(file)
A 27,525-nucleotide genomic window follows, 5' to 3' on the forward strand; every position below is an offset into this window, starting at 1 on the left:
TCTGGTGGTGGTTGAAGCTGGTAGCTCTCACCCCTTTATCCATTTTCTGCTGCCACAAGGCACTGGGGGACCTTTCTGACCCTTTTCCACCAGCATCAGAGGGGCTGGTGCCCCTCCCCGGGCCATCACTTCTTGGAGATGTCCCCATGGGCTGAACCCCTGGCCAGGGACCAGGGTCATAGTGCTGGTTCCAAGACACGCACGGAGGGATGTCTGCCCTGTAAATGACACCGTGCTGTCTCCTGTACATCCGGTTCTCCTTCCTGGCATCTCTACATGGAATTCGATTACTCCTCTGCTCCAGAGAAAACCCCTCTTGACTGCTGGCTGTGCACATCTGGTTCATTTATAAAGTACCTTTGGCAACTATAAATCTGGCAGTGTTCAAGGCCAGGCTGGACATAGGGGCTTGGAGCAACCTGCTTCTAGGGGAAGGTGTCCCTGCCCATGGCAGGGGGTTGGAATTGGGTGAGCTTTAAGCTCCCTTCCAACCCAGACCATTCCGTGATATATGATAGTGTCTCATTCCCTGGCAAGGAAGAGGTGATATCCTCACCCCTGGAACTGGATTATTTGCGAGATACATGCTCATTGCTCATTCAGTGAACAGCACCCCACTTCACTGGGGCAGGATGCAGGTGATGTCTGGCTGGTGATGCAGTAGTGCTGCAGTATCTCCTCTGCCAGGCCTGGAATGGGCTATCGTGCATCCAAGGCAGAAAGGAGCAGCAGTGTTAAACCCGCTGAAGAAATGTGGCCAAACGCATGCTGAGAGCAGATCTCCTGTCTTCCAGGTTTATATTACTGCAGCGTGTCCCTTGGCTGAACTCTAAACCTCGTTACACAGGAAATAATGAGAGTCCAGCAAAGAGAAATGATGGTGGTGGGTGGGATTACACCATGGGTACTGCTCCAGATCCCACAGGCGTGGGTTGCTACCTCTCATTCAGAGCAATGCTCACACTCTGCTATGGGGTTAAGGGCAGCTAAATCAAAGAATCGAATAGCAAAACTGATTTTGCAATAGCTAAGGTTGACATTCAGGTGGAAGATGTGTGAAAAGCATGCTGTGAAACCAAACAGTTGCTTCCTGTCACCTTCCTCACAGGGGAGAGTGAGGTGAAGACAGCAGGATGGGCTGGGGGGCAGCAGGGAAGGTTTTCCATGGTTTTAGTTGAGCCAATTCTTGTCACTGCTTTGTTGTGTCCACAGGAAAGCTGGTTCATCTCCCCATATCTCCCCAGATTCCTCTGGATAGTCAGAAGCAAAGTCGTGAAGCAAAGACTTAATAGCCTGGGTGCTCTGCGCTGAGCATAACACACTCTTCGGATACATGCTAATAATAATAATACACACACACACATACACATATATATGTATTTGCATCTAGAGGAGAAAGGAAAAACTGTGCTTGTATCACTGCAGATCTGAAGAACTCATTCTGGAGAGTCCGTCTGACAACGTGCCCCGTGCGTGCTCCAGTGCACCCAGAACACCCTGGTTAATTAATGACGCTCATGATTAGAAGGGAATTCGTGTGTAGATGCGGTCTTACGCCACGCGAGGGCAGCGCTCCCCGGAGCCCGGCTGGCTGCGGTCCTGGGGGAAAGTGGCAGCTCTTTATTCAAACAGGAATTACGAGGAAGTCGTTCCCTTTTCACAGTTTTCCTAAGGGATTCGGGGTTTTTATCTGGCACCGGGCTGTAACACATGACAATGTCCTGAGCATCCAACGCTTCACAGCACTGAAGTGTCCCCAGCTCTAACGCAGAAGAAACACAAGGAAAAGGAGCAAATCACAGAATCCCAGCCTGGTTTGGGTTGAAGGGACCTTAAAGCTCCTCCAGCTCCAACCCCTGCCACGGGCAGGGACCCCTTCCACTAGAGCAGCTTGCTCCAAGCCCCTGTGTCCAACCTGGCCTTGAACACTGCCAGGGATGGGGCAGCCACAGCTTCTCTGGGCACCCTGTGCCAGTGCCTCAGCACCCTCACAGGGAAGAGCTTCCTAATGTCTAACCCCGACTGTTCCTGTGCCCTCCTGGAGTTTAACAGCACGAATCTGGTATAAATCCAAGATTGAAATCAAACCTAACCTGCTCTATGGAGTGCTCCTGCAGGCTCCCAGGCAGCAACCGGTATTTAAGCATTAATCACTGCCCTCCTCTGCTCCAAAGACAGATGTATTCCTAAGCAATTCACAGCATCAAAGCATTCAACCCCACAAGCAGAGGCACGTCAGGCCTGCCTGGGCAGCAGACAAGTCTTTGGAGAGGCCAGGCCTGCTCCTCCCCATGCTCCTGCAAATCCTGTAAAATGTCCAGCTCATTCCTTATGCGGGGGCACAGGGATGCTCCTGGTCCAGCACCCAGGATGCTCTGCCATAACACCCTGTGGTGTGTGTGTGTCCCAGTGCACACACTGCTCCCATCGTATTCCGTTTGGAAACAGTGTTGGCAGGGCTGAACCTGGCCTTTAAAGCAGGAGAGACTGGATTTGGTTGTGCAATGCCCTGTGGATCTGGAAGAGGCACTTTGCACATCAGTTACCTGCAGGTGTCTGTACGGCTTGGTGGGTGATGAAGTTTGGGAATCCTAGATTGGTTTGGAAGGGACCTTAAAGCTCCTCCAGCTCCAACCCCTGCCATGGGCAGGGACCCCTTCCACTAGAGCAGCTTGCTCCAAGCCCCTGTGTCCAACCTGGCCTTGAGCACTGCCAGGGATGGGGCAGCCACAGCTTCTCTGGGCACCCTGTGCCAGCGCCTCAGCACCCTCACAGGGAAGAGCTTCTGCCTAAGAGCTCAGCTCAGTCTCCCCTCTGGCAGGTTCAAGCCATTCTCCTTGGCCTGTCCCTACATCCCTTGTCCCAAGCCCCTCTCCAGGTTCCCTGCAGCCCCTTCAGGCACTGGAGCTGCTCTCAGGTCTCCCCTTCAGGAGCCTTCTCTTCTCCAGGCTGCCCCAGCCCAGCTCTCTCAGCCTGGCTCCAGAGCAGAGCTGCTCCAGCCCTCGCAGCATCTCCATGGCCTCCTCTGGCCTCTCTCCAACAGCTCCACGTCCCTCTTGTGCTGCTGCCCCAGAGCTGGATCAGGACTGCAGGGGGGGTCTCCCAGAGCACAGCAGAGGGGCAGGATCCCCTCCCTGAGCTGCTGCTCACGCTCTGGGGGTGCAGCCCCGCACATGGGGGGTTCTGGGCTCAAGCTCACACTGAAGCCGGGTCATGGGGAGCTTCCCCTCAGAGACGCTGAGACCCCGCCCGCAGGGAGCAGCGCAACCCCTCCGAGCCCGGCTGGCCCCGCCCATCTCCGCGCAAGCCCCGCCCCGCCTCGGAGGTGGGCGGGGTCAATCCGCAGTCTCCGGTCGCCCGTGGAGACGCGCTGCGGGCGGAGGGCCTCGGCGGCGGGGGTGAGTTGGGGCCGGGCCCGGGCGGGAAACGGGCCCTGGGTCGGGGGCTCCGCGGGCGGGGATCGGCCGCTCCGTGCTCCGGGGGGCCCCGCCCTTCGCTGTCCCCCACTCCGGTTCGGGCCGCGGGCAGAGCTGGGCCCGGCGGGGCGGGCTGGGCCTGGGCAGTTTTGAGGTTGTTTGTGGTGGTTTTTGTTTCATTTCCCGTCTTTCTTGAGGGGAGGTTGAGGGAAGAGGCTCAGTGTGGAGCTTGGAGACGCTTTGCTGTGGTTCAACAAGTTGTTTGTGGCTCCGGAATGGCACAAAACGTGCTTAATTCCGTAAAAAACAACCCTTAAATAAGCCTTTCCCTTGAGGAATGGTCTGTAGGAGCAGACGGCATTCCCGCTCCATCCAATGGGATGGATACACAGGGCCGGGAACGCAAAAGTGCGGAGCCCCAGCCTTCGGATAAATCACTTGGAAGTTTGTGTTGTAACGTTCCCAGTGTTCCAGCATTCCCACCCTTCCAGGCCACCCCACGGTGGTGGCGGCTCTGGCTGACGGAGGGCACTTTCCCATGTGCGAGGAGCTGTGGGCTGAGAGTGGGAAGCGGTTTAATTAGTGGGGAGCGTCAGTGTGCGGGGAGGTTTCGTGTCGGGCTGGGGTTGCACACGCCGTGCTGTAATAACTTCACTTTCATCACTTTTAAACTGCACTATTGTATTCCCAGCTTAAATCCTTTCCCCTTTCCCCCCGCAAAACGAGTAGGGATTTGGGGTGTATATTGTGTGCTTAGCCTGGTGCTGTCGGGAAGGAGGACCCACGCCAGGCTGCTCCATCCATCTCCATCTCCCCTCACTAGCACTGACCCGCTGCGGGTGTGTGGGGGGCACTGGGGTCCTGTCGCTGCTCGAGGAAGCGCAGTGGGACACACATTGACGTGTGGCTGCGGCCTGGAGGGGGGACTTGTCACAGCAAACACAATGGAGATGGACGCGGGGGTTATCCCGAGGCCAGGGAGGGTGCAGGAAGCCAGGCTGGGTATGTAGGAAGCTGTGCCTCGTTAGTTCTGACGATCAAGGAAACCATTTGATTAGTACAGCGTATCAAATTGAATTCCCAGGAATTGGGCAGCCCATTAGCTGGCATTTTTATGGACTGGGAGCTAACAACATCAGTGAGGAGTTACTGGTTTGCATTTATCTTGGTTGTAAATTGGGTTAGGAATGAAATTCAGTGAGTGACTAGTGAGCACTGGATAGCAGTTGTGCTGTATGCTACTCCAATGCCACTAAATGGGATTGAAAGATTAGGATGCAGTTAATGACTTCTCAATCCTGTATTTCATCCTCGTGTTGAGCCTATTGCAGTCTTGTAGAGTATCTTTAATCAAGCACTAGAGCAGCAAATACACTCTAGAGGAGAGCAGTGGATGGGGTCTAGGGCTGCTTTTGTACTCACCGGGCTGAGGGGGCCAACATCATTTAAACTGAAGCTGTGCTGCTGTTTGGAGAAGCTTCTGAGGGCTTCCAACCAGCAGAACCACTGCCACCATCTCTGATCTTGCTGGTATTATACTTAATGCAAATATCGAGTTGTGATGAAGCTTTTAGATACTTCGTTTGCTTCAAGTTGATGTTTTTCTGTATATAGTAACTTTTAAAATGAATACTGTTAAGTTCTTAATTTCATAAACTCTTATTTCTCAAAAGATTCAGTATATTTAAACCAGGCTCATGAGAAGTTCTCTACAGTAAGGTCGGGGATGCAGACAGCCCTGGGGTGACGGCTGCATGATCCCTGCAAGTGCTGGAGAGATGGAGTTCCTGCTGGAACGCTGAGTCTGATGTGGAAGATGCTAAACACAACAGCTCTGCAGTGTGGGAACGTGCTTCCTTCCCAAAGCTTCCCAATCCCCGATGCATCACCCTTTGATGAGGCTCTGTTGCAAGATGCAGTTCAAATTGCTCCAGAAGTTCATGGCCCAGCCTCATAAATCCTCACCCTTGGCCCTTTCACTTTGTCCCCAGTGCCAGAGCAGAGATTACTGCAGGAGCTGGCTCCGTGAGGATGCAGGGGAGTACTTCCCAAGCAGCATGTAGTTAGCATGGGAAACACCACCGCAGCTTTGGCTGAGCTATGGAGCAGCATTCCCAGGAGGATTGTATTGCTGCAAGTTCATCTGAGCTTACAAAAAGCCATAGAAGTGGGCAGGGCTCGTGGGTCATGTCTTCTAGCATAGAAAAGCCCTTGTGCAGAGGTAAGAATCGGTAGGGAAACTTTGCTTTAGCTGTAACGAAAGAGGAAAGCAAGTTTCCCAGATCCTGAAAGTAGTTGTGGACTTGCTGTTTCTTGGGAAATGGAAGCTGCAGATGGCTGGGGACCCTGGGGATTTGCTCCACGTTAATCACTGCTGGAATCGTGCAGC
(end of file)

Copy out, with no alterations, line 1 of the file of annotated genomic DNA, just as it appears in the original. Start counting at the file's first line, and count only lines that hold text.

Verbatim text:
A 27,525-nucleotide genomic window follows, 5' to 3' on the forward strand; every position below is an offset into this window, starting at 1 on the left: